The second division of the parade held in Wayne on Saturday, June 10, 1911, to celebrate the Fifth Annual Convention of the Delaware County Firemen’s Association, was made up solely of representatives from the county fire companies. This was in contrast to the first division, as described in this column last week, which was comprised of representatives from Malvern, Berwyn, Haverford, Bryn Mawr, Ardmore and Norristown. In addition to these, the historic Darby Ram had a place of honor as the oldest piece of fire fighting apparatus known to be in existence anywhere.
Darby was also chosen to head the second division of the parade, since its fire company is one of the oldest in this section of the country. Chief Lockert, of Darby Company No.1, was at the head of his 62 men in the line of march. They were followed by 45 blue coated fire fighters from Swarthmore, who were accompanied by a band of 23 pieces from West Philadelphia.
The Darby Township Company of Folcroft marched in tan coats and white helmets, while the Glenolden fire laddies wore their new brown uniforms. The uniforms of the Norwood firemen consisted of long blue coats, dark trousers and helmets; those of Collingdale’s 52 marchers wore white duck trousers with blue shirts topped by blue caps. With their band of 25 pieces “many voted this the best appearing company in the line, always excepting Radnor.”
Clifton Heights had the distinction of having the only ambulance in the parade, this being in addition to a complete complement of I’ apparatus. The ambulance is described as “one made according to the newest design, filled with all I the necessities of immediate attention to the sick or injured.” In it rode a physician and a trained nurse. For the occasion of the Wayne parade, this ambulance was decorated with bunting and with flowers, including a handsome floral bell. Clifton Heights’ display was accompanied by the Garrettford Band.
Among other Delaware County companies in the line of march were those from Lansdowne, Ridley Park, Folsom, Highland Park, Morton, Lester, Sharon Hill, Eddystone and Leiperville. Woxpen of the auxiliaries from Folsom, Morton, Clifton Heights and Garrettsford, riding in gaily decorated buses, added a bit of feminine touch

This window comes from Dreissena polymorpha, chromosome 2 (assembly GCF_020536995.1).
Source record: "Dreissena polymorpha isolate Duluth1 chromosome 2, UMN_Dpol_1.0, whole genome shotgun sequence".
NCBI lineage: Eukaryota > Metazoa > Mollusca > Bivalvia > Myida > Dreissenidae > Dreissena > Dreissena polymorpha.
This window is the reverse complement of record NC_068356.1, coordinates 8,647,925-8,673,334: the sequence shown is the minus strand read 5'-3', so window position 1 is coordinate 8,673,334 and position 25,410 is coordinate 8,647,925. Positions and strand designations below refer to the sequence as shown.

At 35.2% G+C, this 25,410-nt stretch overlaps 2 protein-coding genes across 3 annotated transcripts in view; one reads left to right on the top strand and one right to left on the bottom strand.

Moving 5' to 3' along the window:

Last in the line was the Radnor contingent, of 45 men dressed in their green uniforms, black gauntlets and shining black puttees, presenting “the finest appearance of any Company in the long line”, according to “The Suburban” account of June 16. Marching wtth military precision, this group was headed by their president, Eugene C. Bonniwell, Fire Chief Charles E. Clark and Fred H. Treat, treasurer. Following them were the auto-engine, driven by George Lentz and the truck driven by Paul Comins, still so new that Wayne could feel very proud of their shining appearance.
Accompanying the Wayne representation was the Bryn Mawr Band of 30 pieces. This constituted the line-up of that Saturday parade of June 10, 1911, in which “were the brain and brawn of Delaware County’s best citizenship, heroes of a hundred fires, the saviors of thousands of dollars worth of property.” At any rate it was, to date, the largest parade the Delaware County Firemen’s Association had ever assembled.
At the close of march, which covered all the main streets of North and South Wayne, all bands, banners and apparatus were massed for a march from Louella avenue along Lancaster avenue to the Opera House corner, and thence to the school grounds, where the ceremonies ended with the playing of “America” by all the bands present.
After the procession was disbanded, substantial refreshments were served to all of its participants from four tables, each about 350 feet long, which had been especially erected on the school grounds for the occasion. Local entertainment continued throughout the evening in the way of a vaudeville entertainment at the Opera House, dances at Union Hall and at St. Katharine’s Hall and a smoker at the Fire House. So ended one of the biggest days in Wayne’s history, and one of its most colorful.
Among several old timers of the Radnor Fire Department to whom your columnist has talked recently has been Otis G. Hunsicker, who came to Wayne from Conshohocken as a young man in 1906 to drive for the late Herman Wendell. At first he was too youthful and inexperienced to do more than “run with the fire company” and to “help gather up the hose”. However, he eventually drove one of Wayne’s two automobile fire engines to a small fire one day, and that night he was voted into the Fire Company.
Mr. Hunsicker, who now lives on Conestoga road in Wayne, remembers vividly many of the occasions on which these two fire engines were called into action. Usually he rode with the pumper, since he “loved to pump the water.” This second piece of fire fighting apparatus to be used by the Radnor Fire Company was indeed “his baby”, as he stilI affectionately calls it.
One of the first large fires to which he was called was that at Villanova College in January, 1912, while another was the blaze at the W. T. Wright estate the following June, when a woman was burned to death before she could be rescued. Of particular local interest is the Wayne Opera House fire, which occurred in December, 1914. Some of these fires of 40 years ago and more will be described to the readers of this column in next week’s issue.